“The overall theme is that Equity Residential continues to benefit, like most of the multifamily industry, from solid demand, but with the more unique benefit of our mostly coastal portfolio being less exposed to the significant levels of supply beginning to be delivered in the Sun Belt markets. We also continue to manage expenses well in an inflationary environment, which we can expect to allow us to drive more dollars to the bottom line than our competitors over time.” —Mark Parrell, president and CEO, Equity Residential
“Market conditions continue to moderate from the post-COVID unprecedented housing boom that we all knew would happen. New permits are starting to fall, given the difficult financing environment and increased cost of capital. This should bode well for our markets as supply is absorbed over the next 18 months.” —Ric Campo, chairman and CEO, Camden Property Trust
“The nation’s employment situation remains resilient, wage growth is strong, and relative affordability versus other forms of housing continues to favor apartments. Combining this demand backdrop with UDR’s history of prudent capital allocation and operating margin expansion through the adoption of innovative technologies positions our company well for continued growth.” —Tom Toomey, chairman and CEO, UDR
“Our improved outlook reflects the year-to-date resilience of the economy and labor markets both surpassing our initial forecast. This dynamic coupled with slowing apartment deliveries have contributed to a health demand for rental housing in our markets. … Looking forward to the next several years, we see the West Coast as uniquely positioned to generate above-average rent growth.” —Angela Kleiman, president and CEO, Essex Property Trust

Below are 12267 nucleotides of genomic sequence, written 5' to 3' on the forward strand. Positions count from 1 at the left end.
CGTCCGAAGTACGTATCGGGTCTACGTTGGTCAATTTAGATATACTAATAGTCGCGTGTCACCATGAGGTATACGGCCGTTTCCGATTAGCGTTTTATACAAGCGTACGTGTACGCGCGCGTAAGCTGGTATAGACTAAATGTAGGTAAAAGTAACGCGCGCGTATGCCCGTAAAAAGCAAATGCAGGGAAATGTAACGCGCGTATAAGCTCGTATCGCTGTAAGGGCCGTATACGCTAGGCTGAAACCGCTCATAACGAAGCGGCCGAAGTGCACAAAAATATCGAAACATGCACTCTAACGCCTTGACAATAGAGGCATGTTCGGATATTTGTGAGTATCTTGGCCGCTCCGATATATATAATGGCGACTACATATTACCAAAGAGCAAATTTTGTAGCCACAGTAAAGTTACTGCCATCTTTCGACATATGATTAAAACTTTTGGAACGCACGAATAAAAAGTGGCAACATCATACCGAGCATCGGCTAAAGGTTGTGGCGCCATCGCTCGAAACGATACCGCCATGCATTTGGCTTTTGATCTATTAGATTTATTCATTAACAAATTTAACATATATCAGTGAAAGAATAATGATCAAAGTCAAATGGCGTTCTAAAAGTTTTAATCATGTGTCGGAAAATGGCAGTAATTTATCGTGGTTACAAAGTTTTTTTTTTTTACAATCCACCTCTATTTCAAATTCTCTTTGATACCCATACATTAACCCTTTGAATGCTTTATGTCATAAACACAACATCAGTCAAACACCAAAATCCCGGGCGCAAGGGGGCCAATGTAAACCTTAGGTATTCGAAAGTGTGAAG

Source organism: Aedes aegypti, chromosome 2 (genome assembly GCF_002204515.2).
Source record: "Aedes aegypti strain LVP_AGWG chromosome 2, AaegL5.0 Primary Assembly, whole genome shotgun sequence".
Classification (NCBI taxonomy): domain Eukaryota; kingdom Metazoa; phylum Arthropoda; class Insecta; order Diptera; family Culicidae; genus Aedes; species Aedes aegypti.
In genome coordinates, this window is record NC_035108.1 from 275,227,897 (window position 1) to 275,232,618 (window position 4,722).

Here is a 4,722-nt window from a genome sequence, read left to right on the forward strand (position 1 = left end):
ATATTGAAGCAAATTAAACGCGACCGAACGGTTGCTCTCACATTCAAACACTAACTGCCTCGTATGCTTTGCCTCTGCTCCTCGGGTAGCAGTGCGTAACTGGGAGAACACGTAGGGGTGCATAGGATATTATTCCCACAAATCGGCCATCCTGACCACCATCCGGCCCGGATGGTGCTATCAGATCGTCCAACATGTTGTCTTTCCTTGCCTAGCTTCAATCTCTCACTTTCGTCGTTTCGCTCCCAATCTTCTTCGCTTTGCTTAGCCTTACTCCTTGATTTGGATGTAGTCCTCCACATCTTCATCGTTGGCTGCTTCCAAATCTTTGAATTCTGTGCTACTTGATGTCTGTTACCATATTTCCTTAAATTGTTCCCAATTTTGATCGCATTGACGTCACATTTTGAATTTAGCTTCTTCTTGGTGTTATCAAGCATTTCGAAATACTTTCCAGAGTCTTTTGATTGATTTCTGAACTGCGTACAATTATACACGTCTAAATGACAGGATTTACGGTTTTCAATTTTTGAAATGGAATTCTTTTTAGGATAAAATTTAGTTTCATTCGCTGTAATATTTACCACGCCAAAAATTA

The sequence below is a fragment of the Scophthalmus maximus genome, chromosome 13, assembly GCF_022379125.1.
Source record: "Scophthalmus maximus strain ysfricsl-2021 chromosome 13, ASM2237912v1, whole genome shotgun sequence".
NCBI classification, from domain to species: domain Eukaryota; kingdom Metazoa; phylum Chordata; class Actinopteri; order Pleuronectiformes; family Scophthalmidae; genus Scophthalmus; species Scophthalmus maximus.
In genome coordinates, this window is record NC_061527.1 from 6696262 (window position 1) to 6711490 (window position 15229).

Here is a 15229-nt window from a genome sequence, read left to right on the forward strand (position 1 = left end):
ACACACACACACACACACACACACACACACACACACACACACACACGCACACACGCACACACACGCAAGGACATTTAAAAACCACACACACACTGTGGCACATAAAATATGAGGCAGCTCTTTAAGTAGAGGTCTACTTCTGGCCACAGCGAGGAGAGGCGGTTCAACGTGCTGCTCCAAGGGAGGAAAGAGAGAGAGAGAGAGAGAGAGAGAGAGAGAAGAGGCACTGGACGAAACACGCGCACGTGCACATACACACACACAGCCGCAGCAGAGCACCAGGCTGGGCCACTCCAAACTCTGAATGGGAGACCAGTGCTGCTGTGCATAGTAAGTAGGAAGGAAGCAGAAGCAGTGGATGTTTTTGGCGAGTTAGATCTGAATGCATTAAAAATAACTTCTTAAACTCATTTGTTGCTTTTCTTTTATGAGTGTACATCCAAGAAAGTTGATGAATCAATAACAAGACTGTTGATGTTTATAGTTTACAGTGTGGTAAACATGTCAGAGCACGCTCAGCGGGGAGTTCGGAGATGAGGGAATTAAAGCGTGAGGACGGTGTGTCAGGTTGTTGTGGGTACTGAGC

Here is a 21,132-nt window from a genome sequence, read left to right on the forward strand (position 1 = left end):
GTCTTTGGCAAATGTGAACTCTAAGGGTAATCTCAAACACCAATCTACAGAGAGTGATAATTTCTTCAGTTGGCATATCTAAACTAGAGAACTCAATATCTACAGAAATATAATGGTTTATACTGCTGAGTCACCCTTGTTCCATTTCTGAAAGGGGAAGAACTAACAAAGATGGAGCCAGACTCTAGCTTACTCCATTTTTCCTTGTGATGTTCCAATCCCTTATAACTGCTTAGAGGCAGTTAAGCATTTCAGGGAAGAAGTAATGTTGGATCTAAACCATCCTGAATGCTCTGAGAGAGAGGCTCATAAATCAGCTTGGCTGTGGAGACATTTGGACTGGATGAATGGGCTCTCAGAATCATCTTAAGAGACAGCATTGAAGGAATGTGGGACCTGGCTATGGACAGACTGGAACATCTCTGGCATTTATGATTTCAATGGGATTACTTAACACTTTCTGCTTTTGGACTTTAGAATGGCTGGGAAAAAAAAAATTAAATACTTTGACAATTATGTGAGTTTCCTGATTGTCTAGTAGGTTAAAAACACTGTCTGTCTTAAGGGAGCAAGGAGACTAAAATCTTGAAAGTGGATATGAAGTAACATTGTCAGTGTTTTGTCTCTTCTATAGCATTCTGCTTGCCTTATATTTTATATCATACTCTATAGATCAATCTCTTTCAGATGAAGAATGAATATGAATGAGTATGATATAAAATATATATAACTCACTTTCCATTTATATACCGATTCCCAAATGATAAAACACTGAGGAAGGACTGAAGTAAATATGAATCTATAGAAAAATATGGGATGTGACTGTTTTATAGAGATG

“Leasing conditions across our markets continue to reflect strong demand for apartment housing. Leasing traffic remains strong, and move-outs by existing residents remain historically low. Our Sun Belt markets continue to demonstrate solid employment conditions and positive migration trends that are further supporting absorption of the new apartment supply delivering in our markets. Overall performance remains ahead of our expectations we had for [the] calendar year 2023.” —Eric Bolton, chairman and CEO, MAA
“For the first time since early 2021, the affordability outlook is improving nationwide as middle-class wages grew faster than the rate of inflation in May and June. Despite improving affordability, the cost of owning a home or living in recently built apartment communities remains unaffordable for mid-market renters in our markets. Near our communities, recent deliveries are priced 28% to 32% more than our rents. … As we look toward 2024 and beyond, we see favorable demand dynamics for our price points, supported by the financial health of our residents and improving outlook for wage growth versus inflation and the affordability of our rent levels for the deepest section of the market.” —Paul McDermott, president and CEO, Elme Communities
“Despite national Class A net effect of rent growth turning negative across the sector for the first time since the end of 2020, retinal growth in our properties increased by 12%. We remain cautious, however, having recently seen some evidence of a pull-down in rental rates as we lap high-growth months from last year, and that’s a typically slower leasing season.” —Mahbod Nia, CEO, Veris Residential